Invited Seminar Talk

Educational Field and Fertility Decline in Finland in 2010-2019

Julia Hellstrand
Invited Seminar Talk, November 30, 2021

Julia Hellstrand from the University of Helsinki explains in her talk how she used Finnish register data to calculate total fertility rates in 2010-2019 for some 153 fields of education.


Fertility declined sharply and unexpectedly in Finland in the 2010s. While studies identify fertility declines across all educational levels, information about differences in fertility declines across educational field is lacking. Previous research has shown that in the Nordic countries variation in fertility is usually larger between educational fields than between educational levels. Using Finnish register data Julia Hellstrand and colleagues calculated total fertility rates in 2010-2019 for some 153 fields of education, and estimated the impact of differences in characteristics of the fields on the fertility declines using regression models. All groups experienced a fertility decline since 2010, but the strength of the decline varied between the fields. In general, women with the highest fertility levels in 2010 (health, welfare, and education) and women in agriculture experienced weaker fertility declines, while women with the lowest fertility levels in 2010 (ICT and arts and humanities) experienced stronger fertility declines. The strength of the fertility decline increased with higher unemployment levels and lower income in the field, and decreased to some extent with female-dominated fields and fields in the public sector. The results imply that being educated in fields with stable job security has hindered very strong fertility declines, and that differences in fertility levels by field of education are likely to further diverge.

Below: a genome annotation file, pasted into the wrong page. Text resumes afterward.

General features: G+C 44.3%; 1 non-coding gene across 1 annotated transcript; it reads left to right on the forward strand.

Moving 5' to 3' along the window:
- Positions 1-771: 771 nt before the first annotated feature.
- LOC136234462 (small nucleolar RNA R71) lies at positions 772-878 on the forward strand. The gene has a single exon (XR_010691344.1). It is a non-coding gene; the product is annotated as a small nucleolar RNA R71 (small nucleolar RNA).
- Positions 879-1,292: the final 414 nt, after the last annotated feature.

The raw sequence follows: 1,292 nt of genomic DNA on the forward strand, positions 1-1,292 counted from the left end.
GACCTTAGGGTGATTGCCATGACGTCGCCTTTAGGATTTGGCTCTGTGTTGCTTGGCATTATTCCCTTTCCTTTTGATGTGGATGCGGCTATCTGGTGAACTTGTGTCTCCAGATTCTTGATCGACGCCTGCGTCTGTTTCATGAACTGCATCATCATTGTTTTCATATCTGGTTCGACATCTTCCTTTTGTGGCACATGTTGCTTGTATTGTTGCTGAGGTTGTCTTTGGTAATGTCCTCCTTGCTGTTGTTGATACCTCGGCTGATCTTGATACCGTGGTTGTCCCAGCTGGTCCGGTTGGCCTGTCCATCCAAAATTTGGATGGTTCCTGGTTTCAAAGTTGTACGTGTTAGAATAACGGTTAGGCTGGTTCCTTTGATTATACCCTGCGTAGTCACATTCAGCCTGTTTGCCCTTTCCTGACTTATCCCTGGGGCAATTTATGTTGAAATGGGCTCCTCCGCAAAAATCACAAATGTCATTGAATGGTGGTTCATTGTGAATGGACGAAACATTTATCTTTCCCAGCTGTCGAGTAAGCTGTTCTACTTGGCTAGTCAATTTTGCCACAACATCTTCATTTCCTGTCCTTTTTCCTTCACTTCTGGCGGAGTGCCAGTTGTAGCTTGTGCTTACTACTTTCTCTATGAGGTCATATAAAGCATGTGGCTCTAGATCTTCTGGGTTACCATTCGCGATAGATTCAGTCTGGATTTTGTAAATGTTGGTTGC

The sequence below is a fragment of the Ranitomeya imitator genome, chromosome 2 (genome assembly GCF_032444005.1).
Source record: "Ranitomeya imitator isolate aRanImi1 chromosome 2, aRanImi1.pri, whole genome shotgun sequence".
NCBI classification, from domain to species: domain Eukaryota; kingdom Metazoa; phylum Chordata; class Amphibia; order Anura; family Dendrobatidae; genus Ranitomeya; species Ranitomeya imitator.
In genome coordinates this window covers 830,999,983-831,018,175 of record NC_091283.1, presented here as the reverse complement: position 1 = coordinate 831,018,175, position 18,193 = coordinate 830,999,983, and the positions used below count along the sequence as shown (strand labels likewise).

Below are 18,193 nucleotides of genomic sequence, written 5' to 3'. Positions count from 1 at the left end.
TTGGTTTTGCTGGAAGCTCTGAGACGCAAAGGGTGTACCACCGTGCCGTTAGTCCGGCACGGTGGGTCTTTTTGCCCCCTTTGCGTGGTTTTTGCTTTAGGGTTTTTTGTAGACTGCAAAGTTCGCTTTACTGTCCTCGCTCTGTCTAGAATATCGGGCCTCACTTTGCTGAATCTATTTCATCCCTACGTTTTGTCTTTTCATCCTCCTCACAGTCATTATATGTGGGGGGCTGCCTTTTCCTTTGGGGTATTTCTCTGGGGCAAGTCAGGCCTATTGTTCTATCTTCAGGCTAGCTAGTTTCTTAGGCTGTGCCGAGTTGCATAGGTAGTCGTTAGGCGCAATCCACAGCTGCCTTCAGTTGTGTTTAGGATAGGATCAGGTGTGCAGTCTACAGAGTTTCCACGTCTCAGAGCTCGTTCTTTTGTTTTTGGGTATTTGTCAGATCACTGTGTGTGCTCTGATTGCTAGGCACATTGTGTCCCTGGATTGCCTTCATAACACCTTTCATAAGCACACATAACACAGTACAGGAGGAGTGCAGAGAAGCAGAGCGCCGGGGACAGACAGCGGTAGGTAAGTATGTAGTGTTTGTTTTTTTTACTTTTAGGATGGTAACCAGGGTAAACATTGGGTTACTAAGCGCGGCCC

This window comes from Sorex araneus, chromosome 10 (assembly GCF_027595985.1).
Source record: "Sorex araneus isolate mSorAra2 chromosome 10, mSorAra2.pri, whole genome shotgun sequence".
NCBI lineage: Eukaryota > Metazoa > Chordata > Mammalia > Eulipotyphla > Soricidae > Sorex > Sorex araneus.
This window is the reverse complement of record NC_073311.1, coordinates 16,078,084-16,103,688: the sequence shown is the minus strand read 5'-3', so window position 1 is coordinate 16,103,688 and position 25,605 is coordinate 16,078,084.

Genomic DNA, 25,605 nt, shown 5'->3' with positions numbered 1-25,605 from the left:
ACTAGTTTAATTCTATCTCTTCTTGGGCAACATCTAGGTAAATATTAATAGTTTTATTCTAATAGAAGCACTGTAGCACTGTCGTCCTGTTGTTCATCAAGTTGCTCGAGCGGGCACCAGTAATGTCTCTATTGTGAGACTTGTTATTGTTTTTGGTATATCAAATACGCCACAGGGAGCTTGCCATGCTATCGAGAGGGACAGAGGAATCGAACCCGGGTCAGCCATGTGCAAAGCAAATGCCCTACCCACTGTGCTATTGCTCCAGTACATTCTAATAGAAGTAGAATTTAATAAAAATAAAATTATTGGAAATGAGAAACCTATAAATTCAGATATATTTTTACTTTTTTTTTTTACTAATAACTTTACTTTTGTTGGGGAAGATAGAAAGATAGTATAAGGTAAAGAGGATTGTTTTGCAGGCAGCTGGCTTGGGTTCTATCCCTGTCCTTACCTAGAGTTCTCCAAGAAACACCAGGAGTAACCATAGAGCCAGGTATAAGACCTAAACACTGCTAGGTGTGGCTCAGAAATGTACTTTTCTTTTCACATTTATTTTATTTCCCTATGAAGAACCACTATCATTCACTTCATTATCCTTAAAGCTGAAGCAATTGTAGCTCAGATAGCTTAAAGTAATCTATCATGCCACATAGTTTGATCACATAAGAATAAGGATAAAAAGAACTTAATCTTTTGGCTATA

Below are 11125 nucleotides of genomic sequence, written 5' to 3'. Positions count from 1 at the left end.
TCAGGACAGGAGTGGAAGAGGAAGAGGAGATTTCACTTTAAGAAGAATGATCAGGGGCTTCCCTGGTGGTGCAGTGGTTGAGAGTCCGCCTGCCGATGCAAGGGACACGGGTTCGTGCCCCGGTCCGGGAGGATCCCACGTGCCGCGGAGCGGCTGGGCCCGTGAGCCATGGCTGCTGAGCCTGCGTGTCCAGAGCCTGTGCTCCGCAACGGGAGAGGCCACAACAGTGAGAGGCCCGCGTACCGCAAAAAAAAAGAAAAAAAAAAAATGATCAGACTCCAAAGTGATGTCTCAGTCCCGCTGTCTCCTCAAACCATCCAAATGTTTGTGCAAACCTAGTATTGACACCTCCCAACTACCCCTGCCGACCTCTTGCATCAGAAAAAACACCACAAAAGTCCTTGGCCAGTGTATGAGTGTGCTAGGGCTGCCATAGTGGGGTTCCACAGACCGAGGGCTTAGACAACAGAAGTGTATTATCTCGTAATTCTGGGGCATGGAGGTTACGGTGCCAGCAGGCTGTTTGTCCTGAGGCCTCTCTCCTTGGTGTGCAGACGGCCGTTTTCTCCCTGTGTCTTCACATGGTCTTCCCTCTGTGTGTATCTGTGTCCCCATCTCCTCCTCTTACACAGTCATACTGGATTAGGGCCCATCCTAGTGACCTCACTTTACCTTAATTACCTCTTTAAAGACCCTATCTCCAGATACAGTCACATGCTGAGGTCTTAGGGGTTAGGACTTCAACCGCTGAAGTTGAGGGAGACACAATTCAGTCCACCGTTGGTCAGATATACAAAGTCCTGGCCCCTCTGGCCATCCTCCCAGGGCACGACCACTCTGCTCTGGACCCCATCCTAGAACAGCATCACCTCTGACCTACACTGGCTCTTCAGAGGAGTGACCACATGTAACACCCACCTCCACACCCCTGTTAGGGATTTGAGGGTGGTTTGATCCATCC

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Seminar Talk, November, 30h from 1 p.m. to 2 p.m. (Rostock time)

The Max Planck Institute for Demographic Research (MPIDR) in Rostock is one of the leading demographic research centers in the world. It's part of the Max Planck Society, the internationally renowned German research society.